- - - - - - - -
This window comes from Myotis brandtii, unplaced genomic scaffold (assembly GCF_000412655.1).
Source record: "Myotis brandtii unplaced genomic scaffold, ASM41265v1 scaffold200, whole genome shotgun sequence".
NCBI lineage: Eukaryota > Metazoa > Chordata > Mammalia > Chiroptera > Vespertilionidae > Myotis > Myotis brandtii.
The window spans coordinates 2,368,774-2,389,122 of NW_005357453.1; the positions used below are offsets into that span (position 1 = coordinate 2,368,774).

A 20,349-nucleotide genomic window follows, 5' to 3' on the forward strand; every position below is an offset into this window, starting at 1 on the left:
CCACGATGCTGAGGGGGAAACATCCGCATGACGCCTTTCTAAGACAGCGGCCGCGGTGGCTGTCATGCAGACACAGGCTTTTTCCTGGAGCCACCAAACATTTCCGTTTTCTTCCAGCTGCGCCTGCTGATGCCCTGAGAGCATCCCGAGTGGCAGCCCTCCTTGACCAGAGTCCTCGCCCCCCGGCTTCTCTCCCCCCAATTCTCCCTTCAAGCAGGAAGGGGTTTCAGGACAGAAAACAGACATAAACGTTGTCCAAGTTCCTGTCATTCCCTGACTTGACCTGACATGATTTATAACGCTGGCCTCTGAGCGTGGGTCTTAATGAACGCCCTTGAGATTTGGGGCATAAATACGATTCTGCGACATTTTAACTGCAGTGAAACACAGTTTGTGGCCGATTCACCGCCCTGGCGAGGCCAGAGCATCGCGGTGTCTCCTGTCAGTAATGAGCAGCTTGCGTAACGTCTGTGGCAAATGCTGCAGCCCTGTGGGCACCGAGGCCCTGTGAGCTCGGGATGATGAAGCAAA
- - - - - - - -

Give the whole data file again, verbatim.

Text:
This window comes from Myotis brandtii, unplaced genomic scaffold (assembly GCF_000412655.1).
Source record: "Myotis brandtii unplaced genomic scaffold, ASM41265v1 scaffold200, whole genome shotgun sequence".
NCBI lineage: Eukaryota > Metazoa > Chordata > Mammalia > Chiroptera > Vespertilionidae > Myotis > Myotis brandtii.
The window spans coordinates 2,368,774-2,389,122 of NW_005357453.1; the positions used below are offsets into that span (position 1 = coordinate 2,368,774).

A 20,349-nucleotide genomic window follows, 5' to 3' on the forward strand; every position below is an offset into this window, starting at 1 on the left:
CCACGATGCTGAGGGGGAAACATCCGCATGACGCCTTTCTAAGACAGCGGCCGCGGTGGCTGTCATGCAGACACAGGCTTTTTCCTGGAGCCACCAAACATTTCCGTTTTCTTCCAGCTGCGCCTGCTGATGCCCTGAGAGCATCCCGAGTGGCAGCCCTCCTTGACCAGAGTCCTCGCCCCCCGGCTTCTCTCCCCCCAATTCTCCCTTCAAGCAGGAAGGGGTTTCAGGACAGAAAACAGACATAAACGTTGTCCAAGTTCCTGTCATTCCCTGACTTGACCTGACATGATTTATAACGCTGGCCTCTGAGCGTGGGTCTTAATGAACGCCCTTGAGATTTGGGGCATAAATACGATTCTGCGACATTTTAACTGCAGTGAAACACAGTTTGTGGCCGATTCACCGCCCTGGCGAGGCCAGAGCATCGCGGTGTCTCCTGTCAGTAATGAGCAGCTTGCGTAACGTCTGTGGCAAATGCTGCAGCCCTGTGGGCACCGAGGCCCTGTGAGCTCGGGATGATGAAGCAAA